I believe the misperception stems from the fact that the industry is stuck in a Telephony paradigm as the model for how business-to-business video should work. Using a Telephony paradigm, one would indeed need phone number authorities, directory service providers, exchanges, etc.
However, telephony in my opinion is the wrong paradigm. The better paradigm is Email: email technology allows you to reach anybody in the world without centralized directories, without email exchanges, without interoperability service providers, etc. just by virtue of knowing that person's email address. Emulating this paradigm, all the elements are in place today to enable end-to-end video communications anywhere in the world:
- A common network: The Internet itself is the public network for IP-based voice and video communications (just like the PSTN is the public network for telephony). No other “exchange networks” are required. Video technology is getting to the point where we can deliver high-quality video over the internet by dealing intelligently with packet loss, latency, jitter, etc. This doesn’t mean that customers might not decide to use “higher-quality” private networks to link to their partners, but this is not a requirement to enable any-to-any video communications today.
- Standards: if video wants to emulate Email as the paradigm, it needs to adopt Internet (i.e. IETF) standards rather than Telephony (i.e. ITU) standards. This means SIP, not H.323. It also means STUN, TURN, and ICE for end-to-end connections through firewalls.
- Directory: the Internet has a directory: it’s called the Domain Name System (DNS). The DNS is the central directory that directs users to the correct web sites, that routes email to the correct recipients, etc. No other centralized directory required. Similarly, using SIP standards, you can place video calls to any recipient across the Internet by just specifying the SIP URI of the person you're calling. Again, no other centralized directory required. Assuming organizations set up the appropriate records in the DNS system for their domain, the internet will use the DNS to determine where to route SIP-based voice and video calls for that domain.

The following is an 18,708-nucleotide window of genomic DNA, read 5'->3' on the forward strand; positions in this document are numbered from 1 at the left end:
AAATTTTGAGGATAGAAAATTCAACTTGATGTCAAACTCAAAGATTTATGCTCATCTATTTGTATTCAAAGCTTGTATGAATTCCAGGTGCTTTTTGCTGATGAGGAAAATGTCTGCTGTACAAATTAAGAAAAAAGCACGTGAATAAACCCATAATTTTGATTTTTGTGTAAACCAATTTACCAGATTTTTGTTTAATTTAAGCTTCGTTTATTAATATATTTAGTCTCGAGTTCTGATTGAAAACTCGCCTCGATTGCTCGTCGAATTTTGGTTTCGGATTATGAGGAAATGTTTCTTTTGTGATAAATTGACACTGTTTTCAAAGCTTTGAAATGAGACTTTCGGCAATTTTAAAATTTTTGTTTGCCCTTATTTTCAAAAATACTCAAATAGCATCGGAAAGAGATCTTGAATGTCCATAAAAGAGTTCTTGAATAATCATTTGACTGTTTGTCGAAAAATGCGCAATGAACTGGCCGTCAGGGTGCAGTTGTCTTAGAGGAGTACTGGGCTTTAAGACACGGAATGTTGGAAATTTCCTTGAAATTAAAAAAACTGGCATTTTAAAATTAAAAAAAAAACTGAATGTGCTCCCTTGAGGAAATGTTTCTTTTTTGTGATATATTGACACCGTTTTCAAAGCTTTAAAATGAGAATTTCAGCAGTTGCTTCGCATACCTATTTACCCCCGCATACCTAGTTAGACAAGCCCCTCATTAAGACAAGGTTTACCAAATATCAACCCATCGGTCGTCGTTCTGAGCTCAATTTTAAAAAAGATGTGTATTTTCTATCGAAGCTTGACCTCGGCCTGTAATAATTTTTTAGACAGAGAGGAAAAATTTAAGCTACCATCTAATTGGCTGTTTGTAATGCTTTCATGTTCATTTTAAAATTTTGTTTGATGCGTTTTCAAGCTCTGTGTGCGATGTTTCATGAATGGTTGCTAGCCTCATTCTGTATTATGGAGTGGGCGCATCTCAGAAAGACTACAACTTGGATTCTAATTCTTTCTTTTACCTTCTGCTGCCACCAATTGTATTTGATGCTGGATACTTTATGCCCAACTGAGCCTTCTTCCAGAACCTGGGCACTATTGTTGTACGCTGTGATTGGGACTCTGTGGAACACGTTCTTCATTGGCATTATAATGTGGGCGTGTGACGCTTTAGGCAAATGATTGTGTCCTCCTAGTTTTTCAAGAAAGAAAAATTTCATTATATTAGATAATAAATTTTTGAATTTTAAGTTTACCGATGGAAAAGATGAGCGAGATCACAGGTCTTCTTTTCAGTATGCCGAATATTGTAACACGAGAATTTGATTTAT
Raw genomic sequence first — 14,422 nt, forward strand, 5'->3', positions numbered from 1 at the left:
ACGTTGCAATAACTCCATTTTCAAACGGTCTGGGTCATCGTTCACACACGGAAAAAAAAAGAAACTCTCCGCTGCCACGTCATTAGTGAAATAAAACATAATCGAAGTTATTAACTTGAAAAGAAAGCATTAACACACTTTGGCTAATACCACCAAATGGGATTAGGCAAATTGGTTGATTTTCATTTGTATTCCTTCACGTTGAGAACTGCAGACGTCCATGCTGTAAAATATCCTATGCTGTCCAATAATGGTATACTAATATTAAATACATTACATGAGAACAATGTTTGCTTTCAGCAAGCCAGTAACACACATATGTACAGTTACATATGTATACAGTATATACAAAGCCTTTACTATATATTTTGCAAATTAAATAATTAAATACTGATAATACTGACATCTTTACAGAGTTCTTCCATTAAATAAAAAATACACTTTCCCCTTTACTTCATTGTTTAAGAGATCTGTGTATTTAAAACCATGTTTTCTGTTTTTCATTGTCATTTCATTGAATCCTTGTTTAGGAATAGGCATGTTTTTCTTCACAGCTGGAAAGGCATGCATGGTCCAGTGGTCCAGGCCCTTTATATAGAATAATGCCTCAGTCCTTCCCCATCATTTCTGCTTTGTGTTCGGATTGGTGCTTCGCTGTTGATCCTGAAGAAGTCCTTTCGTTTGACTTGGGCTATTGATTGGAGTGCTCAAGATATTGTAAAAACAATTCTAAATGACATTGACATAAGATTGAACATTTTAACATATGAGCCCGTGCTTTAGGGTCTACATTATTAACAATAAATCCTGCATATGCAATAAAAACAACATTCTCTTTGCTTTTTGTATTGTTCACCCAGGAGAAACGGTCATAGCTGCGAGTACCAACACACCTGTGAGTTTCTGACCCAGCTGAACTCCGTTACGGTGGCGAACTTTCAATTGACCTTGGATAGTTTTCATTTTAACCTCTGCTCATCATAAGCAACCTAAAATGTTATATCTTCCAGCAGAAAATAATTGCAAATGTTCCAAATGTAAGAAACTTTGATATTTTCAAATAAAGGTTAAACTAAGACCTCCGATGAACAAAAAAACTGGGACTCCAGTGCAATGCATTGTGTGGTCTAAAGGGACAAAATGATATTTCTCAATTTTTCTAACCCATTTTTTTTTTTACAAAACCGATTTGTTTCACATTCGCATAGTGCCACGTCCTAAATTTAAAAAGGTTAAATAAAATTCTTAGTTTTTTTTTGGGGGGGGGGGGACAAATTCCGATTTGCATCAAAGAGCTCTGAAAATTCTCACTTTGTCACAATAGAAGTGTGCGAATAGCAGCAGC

- Firewall traversal: the Telephony world has introduced Session Border Controllers as the mechanism of choice to enable IP voice traffic to traverse firewalls. While SBCs would work equally well for video, there is an alternative: using standard SIP-based protocols such as STUN, TURN, and ICE, firewall traversal can be provided as a software-only solution (using firewall traversal servers in the DMZ or on the public internet) that avoid the need to deploy additional equipment and/or appliances. This significantly lowers the hurdle that one needs to get over to enable end-to-end business-to-business video.
In summary, using an email paradigm for video communications rather than a telephony paradigm, business-to-business video can be a reality today without requiring additional infrastructure or services.